A still camera gives us something that we don't have naturally - a wide field of detail all taken simultaneously. That might be one reason why still pictures of dynamic scenes can seem so dramatic.
I thought it (sorry, the eye) also had dynamic range enhancement for static views also.
e.g. that effect where if you stare at something with a simple, distinct dark/light pattern on for say 20-30 secs, then move the eye slightly, you see the inverse of the pattern overlaid over what you are now looking at.
Sure I was told this was a photo-chemical reaction to do with extending the range of brightness the eye can see.
Or I could be completely wrong; I'm no opthomologist either!
I agree. What I meant simply means when you look at a scene we are not really looking at the whole scene. It just feels like that and in fact we are scanning the whole picture very rapidly, starting from the more "eyecatching" areas and moving to less important areas, so what we see in a picture is a patch work of multiple pictures not just one image and that is done in the brain. This way you remember the whole picture and percept it as a whole but what you physically do is not really taking one picture, the way we do with a camera.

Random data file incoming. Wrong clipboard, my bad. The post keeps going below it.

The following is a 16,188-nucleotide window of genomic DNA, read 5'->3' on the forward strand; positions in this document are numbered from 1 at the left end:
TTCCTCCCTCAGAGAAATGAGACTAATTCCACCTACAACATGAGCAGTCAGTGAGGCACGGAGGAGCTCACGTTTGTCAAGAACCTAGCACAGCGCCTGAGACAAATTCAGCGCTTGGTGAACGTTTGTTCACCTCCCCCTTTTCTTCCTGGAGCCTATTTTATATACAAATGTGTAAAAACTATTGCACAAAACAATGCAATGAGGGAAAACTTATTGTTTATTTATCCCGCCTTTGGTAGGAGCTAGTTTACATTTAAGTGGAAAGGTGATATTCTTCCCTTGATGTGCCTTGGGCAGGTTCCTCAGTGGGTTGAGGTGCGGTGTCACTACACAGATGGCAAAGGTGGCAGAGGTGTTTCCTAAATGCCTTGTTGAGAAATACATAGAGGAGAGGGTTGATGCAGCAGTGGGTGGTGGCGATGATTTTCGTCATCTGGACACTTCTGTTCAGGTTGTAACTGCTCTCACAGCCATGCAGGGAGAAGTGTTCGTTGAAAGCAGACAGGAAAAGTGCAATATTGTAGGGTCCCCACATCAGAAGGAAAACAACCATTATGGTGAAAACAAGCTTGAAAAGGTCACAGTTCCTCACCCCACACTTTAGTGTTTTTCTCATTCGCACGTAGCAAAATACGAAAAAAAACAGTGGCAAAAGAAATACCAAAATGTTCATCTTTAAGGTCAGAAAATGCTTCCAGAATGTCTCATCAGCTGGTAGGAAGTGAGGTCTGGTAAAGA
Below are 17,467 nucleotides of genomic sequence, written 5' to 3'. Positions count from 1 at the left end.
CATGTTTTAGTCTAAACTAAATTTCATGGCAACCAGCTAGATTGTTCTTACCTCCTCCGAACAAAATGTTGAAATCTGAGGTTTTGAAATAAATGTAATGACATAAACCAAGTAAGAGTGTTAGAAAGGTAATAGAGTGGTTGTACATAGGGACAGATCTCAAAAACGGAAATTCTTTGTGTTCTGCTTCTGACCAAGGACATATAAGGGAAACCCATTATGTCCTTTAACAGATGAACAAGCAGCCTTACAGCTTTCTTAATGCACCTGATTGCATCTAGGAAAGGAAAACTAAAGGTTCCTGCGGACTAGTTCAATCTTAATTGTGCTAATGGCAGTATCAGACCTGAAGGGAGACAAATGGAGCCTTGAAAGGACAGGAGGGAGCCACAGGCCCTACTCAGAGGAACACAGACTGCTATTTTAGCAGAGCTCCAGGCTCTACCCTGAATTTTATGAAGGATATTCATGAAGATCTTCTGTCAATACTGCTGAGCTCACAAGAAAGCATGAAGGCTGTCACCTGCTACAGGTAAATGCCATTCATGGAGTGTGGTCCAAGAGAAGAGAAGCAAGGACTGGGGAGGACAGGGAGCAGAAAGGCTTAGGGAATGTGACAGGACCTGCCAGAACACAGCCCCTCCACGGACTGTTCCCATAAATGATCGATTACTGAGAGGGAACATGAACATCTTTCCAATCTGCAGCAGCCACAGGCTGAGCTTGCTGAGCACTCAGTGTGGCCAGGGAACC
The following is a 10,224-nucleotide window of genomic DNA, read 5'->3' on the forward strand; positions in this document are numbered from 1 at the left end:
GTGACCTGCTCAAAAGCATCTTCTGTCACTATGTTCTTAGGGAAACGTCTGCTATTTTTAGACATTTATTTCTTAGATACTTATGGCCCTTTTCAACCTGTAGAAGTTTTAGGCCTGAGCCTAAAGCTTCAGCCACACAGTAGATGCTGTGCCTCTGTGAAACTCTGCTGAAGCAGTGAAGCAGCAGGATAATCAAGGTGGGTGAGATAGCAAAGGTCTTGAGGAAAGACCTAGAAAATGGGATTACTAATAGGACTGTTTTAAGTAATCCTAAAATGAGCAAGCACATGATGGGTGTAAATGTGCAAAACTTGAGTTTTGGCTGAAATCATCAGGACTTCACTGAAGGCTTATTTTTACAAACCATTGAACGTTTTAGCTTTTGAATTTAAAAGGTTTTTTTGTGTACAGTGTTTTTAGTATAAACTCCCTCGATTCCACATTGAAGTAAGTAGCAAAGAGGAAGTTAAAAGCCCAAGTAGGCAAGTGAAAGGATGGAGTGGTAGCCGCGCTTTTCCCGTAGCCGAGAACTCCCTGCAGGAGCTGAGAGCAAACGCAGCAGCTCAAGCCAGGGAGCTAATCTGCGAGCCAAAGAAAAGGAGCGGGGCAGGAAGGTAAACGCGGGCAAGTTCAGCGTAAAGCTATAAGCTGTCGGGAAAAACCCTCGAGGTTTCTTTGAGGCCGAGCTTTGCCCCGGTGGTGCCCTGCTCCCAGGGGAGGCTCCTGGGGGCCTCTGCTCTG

Whilst on the subject, just a little "something" for people to keep in mind ... this extra dynamic range can also be used to reveal shadow detail that shouldn't be revealed ... so one needs to be careful when one releases images (especially electronically, although this appies to a lesser degree to prints also) that (how do I put this?) "may degrade the modesty of subjects/models" (a quick check / adjustment is always a good thing before publishing) (just chuck on a temp levels layer and wind the mid-tones waaaaaaay up to check for too much "revelation").
Oh yes, I wasn't disagreeing for a moment, I took what you said and was adding to it.
But I'm still not certain I'm correct, hence the last sentence.
Now you've got us all wondering who has revealed too much
You've obviously seen something recently that made you raise it.